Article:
Best Practice

Case study: The school that abolished punishment

The outstanding Kilgarth School caters for boys with social, emotional and mental health difficulties. Recently it took the decision to remove sanctions for poor behaviour. Emma Lee-Potter paid a visit to discover why

Always growing, always learning, – Kilgarth School’s mission statement encapsulates its approach to education in four simple words. The phrase is woven into the fabric of the school and forms part of an eye-catching tree mural (pictured, right) that greets visitors as they walk through the main entrance.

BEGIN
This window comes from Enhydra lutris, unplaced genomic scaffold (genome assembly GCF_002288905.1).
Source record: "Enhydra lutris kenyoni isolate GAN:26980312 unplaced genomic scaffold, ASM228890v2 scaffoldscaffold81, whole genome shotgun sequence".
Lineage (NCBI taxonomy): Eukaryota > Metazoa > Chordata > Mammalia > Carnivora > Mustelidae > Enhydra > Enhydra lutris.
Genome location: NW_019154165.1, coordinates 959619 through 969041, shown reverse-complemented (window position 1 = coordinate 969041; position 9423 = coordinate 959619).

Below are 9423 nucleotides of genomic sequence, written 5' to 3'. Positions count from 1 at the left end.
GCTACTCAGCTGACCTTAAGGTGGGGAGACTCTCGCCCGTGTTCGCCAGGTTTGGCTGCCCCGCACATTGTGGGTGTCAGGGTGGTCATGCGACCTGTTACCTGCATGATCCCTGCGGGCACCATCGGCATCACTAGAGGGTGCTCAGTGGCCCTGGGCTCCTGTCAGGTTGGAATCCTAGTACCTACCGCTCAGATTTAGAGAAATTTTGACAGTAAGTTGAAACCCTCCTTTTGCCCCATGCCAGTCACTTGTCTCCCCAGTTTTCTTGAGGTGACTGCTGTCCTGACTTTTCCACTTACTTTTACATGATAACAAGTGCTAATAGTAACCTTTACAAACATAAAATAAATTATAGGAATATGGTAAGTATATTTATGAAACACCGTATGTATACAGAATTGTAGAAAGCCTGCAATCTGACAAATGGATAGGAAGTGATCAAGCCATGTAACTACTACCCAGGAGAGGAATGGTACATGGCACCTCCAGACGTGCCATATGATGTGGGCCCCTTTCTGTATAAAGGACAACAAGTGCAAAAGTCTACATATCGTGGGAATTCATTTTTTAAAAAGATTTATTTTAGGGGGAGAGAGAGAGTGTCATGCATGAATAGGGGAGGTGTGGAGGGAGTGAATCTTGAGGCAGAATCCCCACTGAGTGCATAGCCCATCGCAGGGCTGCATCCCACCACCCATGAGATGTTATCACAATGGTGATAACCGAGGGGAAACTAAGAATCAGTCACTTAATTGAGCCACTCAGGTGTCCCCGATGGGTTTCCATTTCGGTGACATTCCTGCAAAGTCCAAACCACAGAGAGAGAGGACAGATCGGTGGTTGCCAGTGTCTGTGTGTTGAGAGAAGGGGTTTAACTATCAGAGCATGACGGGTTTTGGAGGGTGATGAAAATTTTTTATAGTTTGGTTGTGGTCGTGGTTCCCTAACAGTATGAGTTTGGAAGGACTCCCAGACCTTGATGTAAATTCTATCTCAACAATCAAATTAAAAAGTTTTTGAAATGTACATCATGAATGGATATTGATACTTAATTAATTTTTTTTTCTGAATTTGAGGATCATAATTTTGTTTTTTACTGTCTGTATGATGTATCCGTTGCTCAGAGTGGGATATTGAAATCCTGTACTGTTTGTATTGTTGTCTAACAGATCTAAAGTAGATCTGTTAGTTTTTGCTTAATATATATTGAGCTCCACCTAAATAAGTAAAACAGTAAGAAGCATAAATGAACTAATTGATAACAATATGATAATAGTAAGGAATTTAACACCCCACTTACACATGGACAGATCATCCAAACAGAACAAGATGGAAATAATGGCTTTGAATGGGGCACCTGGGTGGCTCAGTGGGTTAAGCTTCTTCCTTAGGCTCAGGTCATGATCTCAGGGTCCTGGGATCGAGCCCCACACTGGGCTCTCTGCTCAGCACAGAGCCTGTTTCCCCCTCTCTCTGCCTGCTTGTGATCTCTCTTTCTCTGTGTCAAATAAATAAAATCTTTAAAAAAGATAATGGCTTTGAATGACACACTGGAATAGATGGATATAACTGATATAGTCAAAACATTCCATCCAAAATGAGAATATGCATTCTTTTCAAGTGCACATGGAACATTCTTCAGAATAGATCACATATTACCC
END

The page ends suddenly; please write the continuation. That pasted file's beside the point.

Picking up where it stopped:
Kilgarth is a secondary school in Birkenhead, Merseyside for boys aged 11 to 16 who experience social, emotional and mental health (SEMH) difficulties. Housed in a single-storey building, in an area of deprivation and with little outside space, it is one of the most go-ahead schools in the country.

In recent years, Ofsted has judged the school to be outstanding in all areas, teaching staff have won a host of prestigious teaching awards, and virtually every pupil goes into education, employment or training at the age of 16. Much to the school’s delight, a year 11 boy recently transitioned back into a mainstream school – the first for several years.

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